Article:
Research by the TUC shows that since the mid-1970s real wages in the UK have been rising more slowly than productivity, with the gap widening since 1990. Since 1980, real wages have risen by 1.6 per cent per annum while productivity has been rising at 1.9 per cent per annum. In the post-millennium years, the gap has opened with real wages rising by a mere 0.9 per cent while productivity has averaged 1.6 per cent. As the new Political Economy Network has noted, “[a]t the heart of the inequality trend is a thirty-year-long squeeze on people’s wages. The share of the nation’s output going to wage earners peaked at 65 per cent in 1975, but has been in freefall ever since. In 2007 it reached as little as 53 per cent … In contrast, the share of output taken in profits in that year had reached a near post-war peak. Wages for most of the population have been falling behind the growth in productivity, and at an accelerating rate.”

These headline figures hide differences between rich wage earners and working class wage earners, who constitute the majority of the workforce. Rises in real earnings have concentrated at the top and wages have risen much faster for high-earners than for median- and low-earners.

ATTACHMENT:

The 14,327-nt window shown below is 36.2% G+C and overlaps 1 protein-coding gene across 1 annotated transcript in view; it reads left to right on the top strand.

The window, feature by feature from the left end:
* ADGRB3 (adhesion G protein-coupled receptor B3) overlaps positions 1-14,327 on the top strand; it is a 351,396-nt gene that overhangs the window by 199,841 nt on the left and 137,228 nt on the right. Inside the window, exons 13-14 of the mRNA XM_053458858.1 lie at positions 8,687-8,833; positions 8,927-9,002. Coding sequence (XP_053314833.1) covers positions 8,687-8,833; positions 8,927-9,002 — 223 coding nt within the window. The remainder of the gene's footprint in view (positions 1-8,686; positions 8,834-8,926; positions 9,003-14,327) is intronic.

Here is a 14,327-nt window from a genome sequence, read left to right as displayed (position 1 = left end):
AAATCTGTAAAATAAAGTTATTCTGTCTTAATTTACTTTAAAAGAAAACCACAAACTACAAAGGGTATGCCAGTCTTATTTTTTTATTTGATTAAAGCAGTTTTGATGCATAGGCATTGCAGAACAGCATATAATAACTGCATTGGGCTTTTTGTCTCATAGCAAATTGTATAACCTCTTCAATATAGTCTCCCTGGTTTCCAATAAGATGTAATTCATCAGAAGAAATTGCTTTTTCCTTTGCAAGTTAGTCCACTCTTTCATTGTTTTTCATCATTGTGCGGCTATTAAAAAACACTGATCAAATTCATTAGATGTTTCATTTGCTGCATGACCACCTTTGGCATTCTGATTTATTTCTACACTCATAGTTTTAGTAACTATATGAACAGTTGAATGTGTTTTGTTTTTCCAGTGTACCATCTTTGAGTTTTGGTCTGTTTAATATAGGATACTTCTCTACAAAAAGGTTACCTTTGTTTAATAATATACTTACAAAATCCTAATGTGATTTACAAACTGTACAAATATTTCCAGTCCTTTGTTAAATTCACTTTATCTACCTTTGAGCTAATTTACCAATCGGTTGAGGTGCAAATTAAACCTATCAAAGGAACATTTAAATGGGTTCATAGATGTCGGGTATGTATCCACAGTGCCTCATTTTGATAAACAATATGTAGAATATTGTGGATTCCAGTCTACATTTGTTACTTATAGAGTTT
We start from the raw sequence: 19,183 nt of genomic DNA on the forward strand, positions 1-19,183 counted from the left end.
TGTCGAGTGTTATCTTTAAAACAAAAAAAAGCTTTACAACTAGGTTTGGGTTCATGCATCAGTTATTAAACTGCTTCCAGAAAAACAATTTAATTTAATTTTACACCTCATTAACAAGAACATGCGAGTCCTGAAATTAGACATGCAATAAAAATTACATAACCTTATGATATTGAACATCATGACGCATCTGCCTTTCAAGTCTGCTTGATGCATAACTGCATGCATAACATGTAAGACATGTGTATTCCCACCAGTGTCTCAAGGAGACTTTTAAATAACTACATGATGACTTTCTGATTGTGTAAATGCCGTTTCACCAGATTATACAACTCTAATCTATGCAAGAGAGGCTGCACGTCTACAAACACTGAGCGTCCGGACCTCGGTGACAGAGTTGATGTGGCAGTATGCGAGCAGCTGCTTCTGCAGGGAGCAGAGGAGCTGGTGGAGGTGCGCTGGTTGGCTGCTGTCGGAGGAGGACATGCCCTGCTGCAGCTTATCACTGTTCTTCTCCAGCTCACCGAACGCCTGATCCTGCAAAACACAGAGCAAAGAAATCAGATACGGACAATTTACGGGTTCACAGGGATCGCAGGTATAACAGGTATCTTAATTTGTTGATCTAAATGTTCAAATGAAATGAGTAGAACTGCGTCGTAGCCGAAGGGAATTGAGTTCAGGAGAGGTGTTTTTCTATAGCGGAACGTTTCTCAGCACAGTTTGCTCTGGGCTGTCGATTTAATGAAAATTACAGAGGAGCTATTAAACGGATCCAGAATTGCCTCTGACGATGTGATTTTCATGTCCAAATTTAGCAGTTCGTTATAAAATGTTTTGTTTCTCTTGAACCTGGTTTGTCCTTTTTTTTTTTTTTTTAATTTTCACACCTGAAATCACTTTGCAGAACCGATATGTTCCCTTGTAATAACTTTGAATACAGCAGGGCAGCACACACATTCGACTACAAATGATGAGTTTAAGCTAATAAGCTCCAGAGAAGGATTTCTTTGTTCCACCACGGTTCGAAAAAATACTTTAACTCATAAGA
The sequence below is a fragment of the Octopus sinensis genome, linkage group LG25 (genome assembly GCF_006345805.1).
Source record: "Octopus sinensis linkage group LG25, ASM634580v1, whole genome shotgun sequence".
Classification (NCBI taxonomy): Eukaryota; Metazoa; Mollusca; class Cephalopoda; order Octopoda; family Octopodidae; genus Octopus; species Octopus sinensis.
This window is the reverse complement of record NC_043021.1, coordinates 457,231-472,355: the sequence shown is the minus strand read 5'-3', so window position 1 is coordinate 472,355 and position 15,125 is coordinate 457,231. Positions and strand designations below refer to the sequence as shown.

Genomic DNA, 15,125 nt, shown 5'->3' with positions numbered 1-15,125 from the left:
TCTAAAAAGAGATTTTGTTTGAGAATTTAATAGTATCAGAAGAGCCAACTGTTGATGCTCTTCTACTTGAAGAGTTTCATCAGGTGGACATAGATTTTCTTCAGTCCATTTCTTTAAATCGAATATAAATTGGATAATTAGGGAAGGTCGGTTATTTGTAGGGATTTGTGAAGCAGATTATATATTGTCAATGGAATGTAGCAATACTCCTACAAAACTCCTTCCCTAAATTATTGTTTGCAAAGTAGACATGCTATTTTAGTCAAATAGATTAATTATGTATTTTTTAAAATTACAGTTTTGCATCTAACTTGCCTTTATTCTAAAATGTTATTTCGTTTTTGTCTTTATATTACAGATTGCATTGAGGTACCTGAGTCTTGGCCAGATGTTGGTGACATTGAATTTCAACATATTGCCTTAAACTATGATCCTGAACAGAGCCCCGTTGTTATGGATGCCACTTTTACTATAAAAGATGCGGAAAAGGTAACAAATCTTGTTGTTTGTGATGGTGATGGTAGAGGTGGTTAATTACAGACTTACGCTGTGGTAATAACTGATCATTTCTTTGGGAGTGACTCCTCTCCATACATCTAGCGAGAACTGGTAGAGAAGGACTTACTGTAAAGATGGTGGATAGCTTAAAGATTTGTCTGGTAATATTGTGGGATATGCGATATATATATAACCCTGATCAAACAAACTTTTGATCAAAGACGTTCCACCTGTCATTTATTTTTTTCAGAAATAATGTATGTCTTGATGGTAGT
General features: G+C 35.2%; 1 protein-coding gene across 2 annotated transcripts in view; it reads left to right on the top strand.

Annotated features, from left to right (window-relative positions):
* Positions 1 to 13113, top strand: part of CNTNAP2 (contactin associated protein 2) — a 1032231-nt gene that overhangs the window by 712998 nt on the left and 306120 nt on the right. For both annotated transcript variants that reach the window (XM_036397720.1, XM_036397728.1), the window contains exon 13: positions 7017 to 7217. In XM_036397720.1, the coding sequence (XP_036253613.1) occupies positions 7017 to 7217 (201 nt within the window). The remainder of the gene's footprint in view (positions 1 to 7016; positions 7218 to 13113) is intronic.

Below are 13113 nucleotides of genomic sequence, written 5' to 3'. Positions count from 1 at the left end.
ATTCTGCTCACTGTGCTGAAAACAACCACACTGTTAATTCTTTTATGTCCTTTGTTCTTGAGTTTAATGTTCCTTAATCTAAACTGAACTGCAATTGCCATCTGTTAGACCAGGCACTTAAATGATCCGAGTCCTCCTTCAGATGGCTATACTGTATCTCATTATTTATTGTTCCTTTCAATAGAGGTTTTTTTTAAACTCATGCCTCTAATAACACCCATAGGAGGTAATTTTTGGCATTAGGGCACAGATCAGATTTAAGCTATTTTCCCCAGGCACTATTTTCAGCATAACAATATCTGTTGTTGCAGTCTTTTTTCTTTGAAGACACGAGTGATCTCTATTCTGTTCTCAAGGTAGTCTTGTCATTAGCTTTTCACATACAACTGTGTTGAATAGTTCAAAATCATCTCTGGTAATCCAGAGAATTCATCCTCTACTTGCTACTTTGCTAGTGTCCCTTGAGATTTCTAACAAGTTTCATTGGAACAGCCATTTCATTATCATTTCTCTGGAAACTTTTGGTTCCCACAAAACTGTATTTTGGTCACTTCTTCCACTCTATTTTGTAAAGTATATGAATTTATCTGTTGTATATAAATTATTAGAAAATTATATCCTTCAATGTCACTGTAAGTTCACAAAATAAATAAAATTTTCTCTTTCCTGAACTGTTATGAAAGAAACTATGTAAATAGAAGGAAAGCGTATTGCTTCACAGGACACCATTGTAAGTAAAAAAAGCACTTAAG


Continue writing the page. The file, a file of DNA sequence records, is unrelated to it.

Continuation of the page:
As a result, the brunt of the falling wage share has been borne almost entirely by lower paid employees, with the bottom two-thirds of earners facing a shrinking share of a diminishing pool. It is working people, who represent the majority and who have faced an unprecedented wage squeeze since the mid-70s.

It is also necessary to note the contradictory role that economic imperialism plays in this. While the growth of low-wage jobs in the global south has also meant that many jobs in the rich countries have been outsourced, the influx  of cheap goods clothing and other goods has benefited poor workers in the rich countries. As economists Christian Broda and John Romalis note with respect to the USA, “while the expansion of trade with low wage countries triggers a fall in relative wages for the unskilled in the US, it also leads to a fall in the price of goods that are heavily consumed by the poor.”

The decline in the purchasing power of workers limited their potential to consume. Demand deficiency and financial deregulation reduced investments despite increasing profitability. By the end of the so-called Golden Era worker militancy had produced a threat to capitalist profits. But reducing the workers’ spending capacity through wage reduction also resulted in a crisis for the capitalist class. Because if the workers aren’t able to buy the products in the shops, who will? This inability to make the most out of profit is known by some economists as ‘a realisation crisis’. Thus neoliberalism only replaced the profit squeeze crisis of the 1970s with the realisation problem. This was followed by a lengthy period of debt-led consumption, in which workers tried to compensate for lower wages by living off credit cards and second mortgages.